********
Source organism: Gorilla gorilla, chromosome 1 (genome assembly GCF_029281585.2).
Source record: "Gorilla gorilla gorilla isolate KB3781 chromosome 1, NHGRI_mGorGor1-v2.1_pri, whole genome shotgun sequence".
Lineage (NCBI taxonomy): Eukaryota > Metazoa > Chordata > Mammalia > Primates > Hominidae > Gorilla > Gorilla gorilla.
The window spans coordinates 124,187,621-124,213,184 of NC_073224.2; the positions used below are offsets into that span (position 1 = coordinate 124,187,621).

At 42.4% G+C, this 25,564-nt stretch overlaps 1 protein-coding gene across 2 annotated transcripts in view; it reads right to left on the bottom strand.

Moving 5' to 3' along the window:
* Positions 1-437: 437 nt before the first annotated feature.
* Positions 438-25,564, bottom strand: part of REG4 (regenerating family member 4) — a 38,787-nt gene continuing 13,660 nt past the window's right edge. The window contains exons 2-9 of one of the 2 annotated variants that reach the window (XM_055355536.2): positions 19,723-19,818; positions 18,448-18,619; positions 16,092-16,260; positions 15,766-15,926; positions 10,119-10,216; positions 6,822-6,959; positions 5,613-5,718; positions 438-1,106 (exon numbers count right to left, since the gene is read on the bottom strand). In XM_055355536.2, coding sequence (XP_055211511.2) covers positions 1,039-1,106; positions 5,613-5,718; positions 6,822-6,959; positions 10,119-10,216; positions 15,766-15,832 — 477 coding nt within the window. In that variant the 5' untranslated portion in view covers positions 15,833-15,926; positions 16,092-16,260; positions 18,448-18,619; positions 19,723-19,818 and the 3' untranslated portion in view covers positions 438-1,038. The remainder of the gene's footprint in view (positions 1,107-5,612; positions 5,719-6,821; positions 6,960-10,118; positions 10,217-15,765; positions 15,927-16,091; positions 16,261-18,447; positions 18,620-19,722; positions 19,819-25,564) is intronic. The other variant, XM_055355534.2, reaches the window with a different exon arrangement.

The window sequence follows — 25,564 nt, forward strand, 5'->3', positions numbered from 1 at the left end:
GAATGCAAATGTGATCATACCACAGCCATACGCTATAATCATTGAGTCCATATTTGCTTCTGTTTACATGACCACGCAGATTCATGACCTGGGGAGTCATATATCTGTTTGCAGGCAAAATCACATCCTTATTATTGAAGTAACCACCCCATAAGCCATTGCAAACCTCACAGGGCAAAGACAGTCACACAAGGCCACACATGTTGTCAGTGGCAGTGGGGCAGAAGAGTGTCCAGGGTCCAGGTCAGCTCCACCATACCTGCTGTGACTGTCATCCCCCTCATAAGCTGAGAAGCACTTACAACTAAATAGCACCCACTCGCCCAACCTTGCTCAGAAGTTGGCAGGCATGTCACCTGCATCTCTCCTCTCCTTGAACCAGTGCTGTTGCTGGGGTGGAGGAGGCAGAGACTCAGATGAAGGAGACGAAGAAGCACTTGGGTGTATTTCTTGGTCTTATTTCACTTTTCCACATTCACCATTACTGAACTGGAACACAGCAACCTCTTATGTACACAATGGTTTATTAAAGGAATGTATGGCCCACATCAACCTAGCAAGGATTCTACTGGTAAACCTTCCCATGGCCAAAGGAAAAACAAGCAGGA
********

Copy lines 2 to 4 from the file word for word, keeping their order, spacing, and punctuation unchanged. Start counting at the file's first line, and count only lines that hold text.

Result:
Source record: "Gorilla gorilla gorilla isolate KB3781 chromosome 1, NHGRI_mGorGor1-v2.1_pri, whole genome shotgun sequence".
Lineage (NCBI taxonomy): Eukaryota > Metazoa > Chordata > Mammalia > Primates > Hominidae > Gorilla > Gorilla gorilla.
The window spans coordinates 124,187,621-124,213,184 of NC_073224.2; the positions used below are offsets into that span (position 1 = coordinate 124,187,621).